As some Democratic members call for more forceful action, Pelosi has scheduled a special closed-door caucus meeting for Wednesday morning to give an update on oversight and investigations, two Democratic leadership aides told NBC News on Tuesday.

Rep. Jan Schakowsky, D-Ill., told reporters Tuesday that she expects the Wednesday meeting will focus on growing calls for impeachment.

“I think we’re going to have an important meeting tomorrow to discuss [it],” said Schakowsky, who described the caucus as “somewhat divided” over the issue and is unsure about an impeachment inquiry herself. “I believe that he has definitely committed impeachable offenses — the question is how do we follow up on all of the misdeeds that we’ve seen?”

Three members of the Judiciary Committee and leadership — Reps. Jamie Raskin of Maryland, David Cicilline of Rhode Island and Joe Neguse of Colorado — lobbied Pelosi Monday to initiate impeachment proceedings.

“I do think this effort by the president and the White House to impede and undermine our ability to collect the evidence necessary to do our work is something that can’t be tolerated,” Cicilline told reporters Tuesday after the caucus meeting.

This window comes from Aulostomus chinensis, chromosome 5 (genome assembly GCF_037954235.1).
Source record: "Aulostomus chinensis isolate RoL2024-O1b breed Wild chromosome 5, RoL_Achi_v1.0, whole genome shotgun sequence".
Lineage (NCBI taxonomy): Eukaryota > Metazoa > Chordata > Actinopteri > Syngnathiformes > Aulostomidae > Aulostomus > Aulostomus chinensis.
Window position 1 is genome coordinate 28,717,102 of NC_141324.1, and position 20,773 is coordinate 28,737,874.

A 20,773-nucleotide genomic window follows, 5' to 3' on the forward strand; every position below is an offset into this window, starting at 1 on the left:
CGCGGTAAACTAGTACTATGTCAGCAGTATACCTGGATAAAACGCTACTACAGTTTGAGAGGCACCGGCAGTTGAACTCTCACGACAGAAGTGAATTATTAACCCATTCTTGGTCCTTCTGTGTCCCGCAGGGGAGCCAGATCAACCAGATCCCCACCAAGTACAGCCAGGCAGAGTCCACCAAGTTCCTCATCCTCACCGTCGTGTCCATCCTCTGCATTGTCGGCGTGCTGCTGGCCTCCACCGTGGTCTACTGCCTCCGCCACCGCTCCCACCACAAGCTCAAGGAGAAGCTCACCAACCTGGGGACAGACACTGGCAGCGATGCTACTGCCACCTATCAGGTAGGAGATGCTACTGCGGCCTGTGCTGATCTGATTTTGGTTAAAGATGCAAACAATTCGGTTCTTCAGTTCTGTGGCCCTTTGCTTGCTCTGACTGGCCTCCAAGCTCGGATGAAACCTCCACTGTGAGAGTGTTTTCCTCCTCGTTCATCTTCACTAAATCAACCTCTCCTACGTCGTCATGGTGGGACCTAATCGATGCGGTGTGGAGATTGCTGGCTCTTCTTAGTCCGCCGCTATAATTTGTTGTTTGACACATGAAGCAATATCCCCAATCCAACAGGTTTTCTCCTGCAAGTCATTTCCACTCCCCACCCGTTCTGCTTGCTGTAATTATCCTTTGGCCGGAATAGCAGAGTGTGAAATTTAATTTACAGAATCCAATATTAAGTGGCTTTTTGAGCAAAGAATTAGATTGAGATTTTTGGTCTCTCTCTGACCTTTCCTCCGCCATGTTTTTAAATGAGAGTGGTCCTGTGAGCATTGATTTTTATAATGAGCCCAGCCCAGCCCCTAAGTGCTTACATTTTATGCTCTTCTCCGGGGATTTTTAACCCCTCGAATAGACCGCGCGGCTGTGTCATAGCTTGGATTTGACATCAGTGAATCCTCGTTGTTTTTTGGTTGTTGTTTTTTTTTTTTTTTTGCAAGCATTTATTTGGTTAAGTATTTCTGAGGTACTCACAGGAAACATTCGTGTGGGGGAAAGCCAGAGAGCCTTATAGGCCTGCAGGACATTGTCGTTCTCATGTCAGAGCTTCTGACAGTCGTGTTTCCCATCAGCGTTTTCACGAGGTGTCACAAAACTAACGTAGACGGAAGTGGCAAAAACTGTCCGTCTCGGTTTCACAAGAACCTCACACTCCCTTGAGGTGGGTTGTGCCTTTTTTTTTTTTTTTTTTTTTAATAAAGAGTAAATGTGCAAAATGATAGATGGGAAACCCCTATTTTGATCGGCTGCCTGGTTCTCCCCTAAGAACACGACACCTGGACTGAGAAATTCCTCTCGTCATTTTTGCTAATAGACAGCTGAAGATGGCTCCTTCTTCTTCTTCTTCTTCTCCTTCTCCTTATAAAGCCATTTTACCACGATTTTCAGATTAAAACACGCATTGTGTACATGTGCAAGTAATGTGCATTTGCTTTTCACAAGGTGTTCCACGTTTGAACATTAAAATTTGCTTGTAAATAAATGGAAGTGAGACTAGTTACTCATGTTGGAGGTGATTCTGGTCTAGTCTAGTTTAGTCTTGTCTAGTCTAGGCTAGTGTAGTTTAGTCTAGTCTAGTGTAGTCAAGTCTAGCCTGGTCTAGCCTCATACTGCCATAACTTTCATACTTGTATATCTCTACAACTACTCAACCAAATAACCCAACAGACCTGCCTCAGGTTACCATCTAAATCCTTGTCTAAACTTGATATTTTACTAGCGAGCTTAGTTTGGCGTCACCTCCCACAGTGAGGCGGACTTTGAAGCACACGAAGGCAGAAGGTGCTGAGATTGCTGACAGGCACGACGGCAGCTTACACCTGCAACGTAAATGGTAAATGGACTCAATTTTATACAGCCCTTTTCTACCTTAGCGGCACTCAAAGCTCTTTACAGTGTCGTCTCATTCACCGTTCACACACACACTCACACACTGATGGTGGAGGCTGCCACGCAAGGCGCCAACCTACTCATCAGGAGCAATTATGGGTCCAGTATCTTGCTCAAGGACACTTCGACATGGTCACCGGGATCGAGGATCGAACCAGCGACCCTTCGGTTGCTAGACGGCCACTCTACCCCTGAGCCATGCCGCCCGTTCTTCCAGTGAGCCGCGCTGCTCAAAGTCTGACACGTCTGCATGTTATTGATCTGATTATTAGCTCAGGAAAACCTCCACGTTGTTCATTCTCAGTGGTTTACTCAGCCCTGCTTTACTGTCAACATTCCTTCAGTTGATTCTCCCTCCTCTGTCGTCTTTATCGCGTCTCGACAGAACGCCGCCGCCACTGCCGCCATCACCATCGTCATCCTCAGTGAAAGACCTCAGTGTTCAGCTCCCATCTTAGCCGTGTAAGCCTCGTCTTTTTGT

The decision about whether to pursue impeachment “will be a collective decision” among House Democratic leaders, Cicilline said, that will be reflected by the sentiment of the entire caucus and “ultimately decided by the speaker.”

House Majority Leader Steny Hoyer, D-Md., continued to echo Pelosi’s cautious tone on impeachment. “I don’t think we’re there at this point in time,” he told reporters Tuesday.

Many of the Democrats pushing to maintain the current trajectory argued that a ruling by a federal judge Monday in favor of the House Oversight Committee’s bid to obtain Trump’s financial records from his accounting firm meant impeachment was not needed to continue investigations.